As the principal partner of Solutia SDO, Jackie Clark has had a direct role in managing the people behind the technology that’s transformed businesses across Canada. When IT projects stall, this seasoned leader who’s had a front seat watching tech transform business in Canada, knows how to manage people to get projects running again. This bi-weekly column is for leaders working on enterprise-wide projects searching for insight on navigating the issues and pain points that hijack success. We’ll be sharing the most common questions Clark hears from her clients and her responses to them. Do you want your project management problems solved? Leave a comment with your question or  Tweet Jackie @sdosolutia

I work for a consulting firm. One of my clients recently asked me a question I hadn’t heard before – how many women vs. men does my company employ as consultants? When I asked why this is relevant, I was told the client’s company is starting to use gender diversity as a selection criteria when choosing vendors and other 3rd parties. Is this for real?

Yes it is. In honour of International Women’s Day, and their theme of #BalanceforBetter, your client should be celebrated as one of the few on the leading edge of changing their business practices to help address an issue that’s been given lots of air time but is still not anywhere close to being resolved.

As we’re all aware, obtaining gender diversity has been on everyone’s ‘to do’ list for decades. If we believe business leaders when they say that diversity, and particularly gender diversity, is key to their organizational success then why don’t we have it? What’s the holdup? Unfortunately, no one appears to have the answer.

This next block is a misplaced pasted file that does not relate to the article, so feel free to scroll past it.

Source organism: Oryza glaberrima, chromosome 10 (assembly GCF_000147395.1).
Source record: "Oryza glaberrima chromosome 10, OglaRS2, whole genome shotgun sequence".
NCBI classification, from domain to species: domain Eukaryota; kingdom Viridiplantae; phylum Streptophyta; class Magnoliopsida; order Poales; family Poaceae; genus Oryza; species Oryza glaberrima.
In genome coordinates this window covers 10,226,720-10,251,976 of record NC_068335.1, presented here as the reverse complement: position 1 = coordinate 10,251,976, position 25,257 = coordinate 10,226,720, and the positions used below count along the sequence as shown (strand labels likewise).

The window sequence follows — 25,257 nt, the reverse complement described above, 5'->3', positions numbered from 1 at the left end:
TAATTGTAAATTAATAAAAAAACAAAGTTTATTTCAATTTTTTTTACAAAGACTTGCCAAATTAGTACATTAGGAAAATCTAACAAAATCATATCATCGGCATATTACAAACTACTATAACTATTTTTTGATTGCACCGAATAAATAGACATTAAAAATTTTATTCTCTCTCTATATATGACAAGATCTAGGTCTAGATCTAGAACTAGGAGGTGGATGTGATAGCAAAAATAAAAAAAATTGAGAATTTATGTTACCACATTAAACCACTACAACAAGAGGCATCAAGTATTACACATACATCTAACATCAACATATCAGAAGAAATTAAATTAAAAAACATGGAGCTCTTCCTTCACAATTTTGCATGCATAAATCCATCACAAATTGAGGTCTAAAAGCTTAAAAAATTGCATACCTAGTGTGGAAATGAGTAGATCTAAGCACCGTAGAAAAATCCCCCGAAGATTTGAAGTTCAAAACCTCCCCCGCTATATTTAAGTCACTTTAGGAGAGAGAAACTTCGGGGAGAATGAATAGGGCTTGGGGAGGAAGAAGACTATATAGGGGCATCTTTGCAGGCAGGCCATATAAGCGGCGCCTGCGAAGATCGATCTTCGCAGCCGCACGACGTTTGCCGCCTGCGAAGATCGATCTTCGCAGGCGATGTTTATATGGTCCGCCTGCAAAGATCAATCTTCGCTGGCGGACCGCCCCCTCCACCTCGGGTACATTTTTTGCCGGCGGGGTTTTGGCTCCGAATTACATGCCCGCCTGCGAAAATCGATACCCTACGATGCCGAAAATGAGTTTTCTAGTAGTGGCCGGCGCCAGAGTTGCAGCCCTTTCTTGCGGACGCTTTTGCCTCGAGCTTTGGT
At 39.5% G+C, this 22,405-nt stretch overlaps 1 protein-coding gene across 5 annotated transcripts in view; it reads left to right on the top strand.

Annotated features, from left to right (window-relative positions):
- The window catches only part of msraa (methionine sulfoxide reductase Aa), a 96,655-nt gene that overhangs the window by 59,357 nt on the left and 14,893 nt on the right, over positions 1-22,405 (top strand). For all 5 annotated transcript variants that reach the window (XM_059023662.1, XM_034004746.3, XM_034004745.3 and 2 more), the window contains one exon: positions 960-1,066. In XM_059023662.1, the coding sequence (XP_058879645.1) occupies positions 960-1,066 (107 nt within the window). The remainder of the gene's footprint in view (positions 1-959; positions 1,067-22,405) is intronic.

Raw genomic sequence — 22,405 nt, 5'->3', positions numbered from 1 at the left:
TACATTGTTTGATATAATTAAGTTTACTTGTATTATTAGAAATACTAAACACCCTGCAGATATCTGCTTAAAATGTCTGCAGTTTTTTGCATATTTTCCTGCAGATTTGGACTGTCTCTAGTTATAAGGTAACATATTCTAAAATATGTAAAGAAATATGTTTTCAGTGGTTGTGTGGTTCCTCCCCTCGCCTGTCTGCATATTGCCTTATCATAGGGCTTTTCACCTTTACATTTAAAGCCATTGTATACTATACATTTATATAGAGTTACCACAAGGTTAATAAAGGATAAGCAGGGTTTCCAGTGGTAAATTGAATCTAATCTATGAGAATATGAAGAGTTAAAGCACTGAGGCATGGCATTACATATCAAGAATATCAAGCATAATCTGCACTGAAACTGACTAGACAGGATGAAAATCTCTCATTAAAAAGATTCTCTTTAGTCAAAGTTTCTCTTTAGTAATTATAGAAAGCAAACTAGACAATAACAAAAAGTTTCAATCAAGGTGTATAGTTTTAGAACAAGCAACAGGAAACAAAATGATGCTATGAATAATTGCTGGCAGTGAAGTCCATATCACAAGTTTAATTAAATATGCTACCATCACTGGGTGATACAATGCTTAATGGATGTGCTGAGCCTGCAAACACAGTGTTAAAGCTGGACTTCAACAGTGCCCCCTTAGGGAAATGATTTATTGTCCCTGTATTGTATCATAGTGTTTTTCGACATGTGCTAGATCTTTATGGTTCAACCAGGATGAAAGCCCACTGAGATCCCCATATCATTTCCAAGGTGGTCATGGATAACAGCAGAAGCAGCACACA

I am working with one of my clients on a multi-stakeholder initiative to support a G7 objective to increase global opportunities for women in investment and finance.  I recently had the great fortune of attending a roundtable event with participants from 12 global organizations discussing gender diversity (or lack thereof) in the investment management industry. Since there is a respected body of evidence illustrating gender diversity is good for business, I was hoping to hear good news about steady progress. No such luck. Change is slow. There is no silver bullet, not even any best practice to fall back on. In fact, according to Catalyst, it’s going to take another 170 years before we can achieve total gender equality. Whoa. I was not expecting that.

To try to move the needle, organizations that are serious about diversity are starting to use their market clout to promote it outside their four walls by choosing business partners that can demonstrate a certain level of diversity compliance. For instance, several global institutional investment firms will only do business with companies that have at least 50% female representation at the board level. This is a tactic that goes beyond lip service and hits the bottom line – on both sides. Their point is “real change requires a new paradigm, and it’s important for global investors to take the lead and work together to accelerate the pace of change and build a more sustainable future.”

So kudos to your client – We all need to make this a priority and start to take a good look at how we are creating opportunities for women in our organizations.

 

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